MANILA - High-income households have stocked up on food and other necessities while poor families were left at the mercy of promised government relief, as the Philippines rushed to contain the fast-spreading coronavirus by imposing a month-long quarantine in the entire Luzon island.
At a time when the public is enjoined to practice social distancing, the COVID-19 crisis also brought attention to the deep divide between the poor and the privileged.
Several government officials and their families, for instance, were criticized for having themselves tested despite showing no symptom of the virus.
“Define privilege,” said journalist Nonoy Espina, referring to senators who were to be examined after one of them, Sen. Juan Miguel Zubiri, tested positive for COVID-19.
President Rodrigo Duterte and his family had also been tested for possible infection.
Duterte and his former aide, Sen. Christopher "Bong" Go, turned in negative results, a high probability, according to experts, because they were considered “asymptomatic.”
But the 74-year-old president is considered among people most vulnerable to the new coronavirus because of his age and pre-existing medical conditions, a health department spokeswoman said.
The government has unveiled a P27.1-billion stimulus package to cushion the impact of COVID-19 mainly on workers and small businesses.
The labor department also launched a cash-for-work program during the quarantine period, while poor households were told they would receive food packs from local governments and the social welfare department.
But testing for the so-called privileged few has become a hot-button issue given the limited supply of testing kits in the Philippines, where 202 cases have been confirmed, of whom 17 patients died, as of March 18, and many others believed to be still undetected.
The World Health Organization earlier called on countries to test all suspected COVID-19 cases, an appeal dependent on the availability of diagnostic kits.
In the Philippines, health officials had told a Senate inquiry that there were only some 2,000 testing kits available as of early March. China later donated 2,000 units while South Korea brought another 500, with more kits expected to arrive.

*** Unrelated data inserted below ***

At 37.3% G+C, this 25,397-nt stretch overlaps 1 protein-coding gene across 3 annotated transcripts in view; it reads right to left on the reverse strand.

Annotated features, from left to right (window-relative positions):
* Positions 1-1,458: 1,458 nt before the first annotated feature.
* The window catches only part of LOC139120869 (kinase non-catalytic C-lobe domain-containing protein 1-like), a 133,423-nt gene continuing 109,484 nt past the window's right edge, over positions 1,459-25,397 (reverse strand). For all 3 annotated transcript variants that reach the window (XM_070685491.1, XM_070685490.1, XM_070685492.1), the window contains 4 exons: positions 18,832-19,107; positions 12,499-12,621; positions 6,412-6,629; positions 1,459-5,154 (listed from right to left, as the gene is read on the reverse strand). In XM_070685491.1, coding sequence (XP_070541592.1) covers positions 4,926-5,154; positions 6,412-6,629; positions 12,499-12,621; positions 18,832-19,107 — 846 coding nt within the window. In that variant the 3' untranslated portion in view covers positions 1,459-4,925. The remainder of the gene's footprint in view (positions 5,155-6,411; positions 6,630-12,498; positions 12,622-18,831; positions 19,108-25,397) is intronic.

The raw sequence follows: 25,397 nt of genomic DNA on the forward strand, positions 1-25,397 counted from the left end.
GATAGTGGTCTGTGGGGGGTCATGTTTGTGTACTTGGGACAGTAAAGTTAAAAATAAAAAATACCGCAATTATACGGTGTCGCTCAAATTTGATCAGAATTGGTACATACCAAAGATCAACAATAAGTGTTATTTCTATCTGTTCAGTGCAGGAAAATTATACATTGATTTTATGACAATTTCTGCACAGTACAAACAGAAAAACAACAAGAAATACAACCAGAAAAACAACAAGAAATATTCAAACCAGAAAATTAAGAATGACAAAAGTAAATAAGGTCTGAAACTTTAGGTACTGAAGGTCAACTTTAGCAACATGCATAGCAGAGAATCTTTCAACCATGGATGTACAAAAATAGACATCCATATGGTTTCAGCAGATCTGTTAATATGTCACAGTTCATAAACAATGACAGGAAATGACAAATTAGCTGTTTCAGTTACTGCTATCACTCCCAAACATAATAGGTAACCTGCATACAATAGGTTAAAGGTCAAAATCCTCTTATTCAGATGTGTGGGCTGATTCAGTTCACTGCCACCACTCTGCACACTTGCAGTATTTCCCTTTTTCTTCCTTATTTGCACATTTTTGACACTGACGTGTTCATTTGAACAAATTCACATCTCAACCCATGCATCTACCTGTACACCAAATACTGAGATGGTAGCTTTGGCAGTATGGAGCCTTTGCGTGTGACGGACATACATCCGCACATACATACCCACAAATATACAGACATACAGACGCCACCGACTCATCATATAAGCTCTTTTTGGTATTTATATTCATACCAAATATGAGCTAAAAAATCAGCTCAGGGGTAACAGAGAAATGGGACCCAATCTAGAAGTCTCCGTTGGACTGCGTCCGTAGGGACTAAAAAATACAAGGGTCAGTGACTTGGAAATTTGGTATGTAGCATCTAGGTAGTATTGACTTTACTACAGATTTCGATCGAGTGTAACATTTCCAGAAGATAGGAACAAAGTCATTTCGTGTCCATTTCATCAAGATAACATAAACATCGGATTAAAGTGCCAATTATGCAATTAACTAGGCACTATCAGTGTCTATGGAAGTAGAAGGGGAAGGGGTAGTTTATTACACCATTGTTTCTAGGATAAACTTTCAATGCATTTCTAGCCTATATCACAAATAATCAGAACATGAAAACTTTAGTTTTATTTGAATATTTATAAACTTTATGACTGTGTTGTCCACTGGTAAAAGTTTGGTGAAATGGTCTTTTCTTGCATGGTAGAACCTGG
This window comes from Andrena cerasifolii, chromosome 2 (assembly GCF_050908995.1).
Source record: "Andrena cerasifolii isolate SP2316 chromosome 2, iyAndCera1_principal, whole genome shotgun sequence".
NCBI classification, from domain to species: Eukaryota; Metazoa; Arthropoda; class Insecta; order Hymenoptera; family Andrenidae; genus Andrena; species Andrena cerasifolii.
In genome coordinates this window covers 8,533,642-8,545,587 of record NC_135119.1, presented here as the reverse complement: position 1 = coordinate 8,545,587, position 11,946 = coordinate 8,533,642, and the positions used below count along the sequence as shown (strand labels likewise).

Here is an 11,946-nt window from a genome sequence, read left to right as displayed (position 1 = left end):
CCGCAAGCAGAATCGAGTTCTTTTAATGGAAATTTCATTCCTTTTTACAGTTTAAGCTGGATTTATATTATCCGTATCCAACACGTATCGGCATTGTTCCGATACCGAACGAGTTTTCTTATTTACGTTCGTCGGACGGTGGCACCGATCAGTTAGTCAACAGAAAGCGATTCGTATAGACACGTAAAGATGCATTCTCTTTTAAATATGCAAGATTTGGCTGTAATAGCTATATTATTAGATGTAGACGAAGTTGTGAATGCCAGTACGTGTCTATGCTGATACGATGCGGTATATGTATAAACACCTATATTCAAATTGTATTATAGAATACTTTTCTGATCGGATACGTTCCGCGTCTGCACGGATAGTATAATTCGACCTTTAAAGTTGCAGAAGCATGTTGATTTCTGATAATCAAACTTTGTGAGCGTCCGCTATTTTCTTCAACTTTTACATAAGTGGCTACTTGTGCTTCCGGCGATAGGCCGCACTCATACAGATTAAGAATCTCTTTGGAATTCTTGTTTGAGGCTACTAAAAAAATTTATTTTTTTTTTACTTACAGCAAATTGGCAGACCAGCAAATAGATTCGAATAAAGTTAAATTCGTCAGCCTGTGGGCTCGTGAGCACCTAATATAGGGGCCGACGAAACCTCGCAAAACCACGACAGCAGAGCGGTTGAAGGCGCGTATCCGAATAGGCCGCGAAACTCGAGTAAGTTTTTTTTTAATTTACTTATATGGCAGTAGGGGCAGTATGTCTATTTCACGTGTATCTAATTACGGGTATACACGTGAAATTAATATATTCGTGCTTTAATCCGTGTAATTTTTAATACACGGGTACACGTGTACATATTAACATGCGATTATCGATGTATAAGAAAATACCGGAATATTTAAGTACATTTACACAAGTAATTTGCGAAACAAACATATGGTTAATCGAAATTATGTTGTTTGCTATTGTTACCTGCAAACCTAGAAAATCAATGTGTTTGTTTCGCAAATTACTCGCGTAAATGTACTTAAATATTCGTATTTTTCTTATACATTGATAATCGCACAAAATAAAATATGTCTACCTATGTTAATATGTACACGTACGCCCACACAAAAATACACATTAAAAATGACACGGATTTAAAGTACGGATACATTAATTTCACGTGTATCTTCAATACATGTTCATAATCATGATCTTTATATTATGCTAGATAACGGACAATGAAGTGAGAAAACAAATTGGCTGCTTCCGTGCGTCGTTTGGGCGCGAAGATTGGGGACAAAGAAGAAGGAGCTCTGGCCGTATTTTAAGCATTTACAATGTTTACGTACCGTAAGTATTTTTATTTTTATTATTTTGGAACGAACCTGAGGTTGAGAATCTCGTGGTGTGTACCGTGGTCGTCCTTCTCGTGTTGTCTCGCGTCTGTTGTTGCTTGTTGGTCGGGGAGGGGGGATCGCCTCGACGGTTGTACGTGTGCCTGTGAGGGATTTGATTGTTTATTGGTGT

Test kits developed by a team of scientists from the University of the Philippines are undergoing field validation and may be rolled out in 2 to 3 weeks, said Dr. Raul Destura, deputy executive director of the Philippine Genome Center.
Still, the number may not be enough with modelling forecasts projecting infection in the country to hit 70,000 to 75,000 cases in the next 3 months if no such intervention as the prevailing Luzon-wide enhanced community quarantine is imposed.
One Twitter user asked why senators were being tested even if they were asymptomatic, while another said politicians were “making it a bit too obvious that they are more privileged than the rest of us.”
Infectious diseases specialists earlier clarified that patients showing no symptoms of COVID-19 need not be tested yet and should monitor themselves in home quarantine for 14 days.
“For patients who are asymptomatic and will be tested, the probability that they are positive is really very low and very small,” said Dr. Rontgene Solante, who heads the infectious diseases and tropical medicine section of the government-run San Lazaro Hospital.
In the case of Zubiri, who claimed he was asymptomatic, it was likely that he had mild symptoms when tested, which explained the positive result, the doctor told ANC’s Early Edition.
“It may be very mild or sometimes they won’t recognize it as a symptom.”
The health department has since revised its testing protocol to focus on patients aged 60 and above, and with existing illnesses and severe symptoms.
It will now “prioritize severe and critical patients,” Dr. Edsel Maurice Salvaña, who heads the government’s technical advisory group for COVID-19, tweeted.
Salvaña said he was not in favor of testing people showing no COVID-19 symptoms, “except for healthcare workers who may need to return to work” while the health department “has discretion for critical government officials.”
“This is a trying and dangerous time for humanity. Please cooperate and stay home. Otherwise millions will die,” he said.
Cooperation means observing home quarantine and practicing social distancing if it’s necessary to go out, measures intended to flatten the curve of COVID-19 here.
“The decision point for controlling transmission is not on the result of the test” but on “human behavior,” said Destura.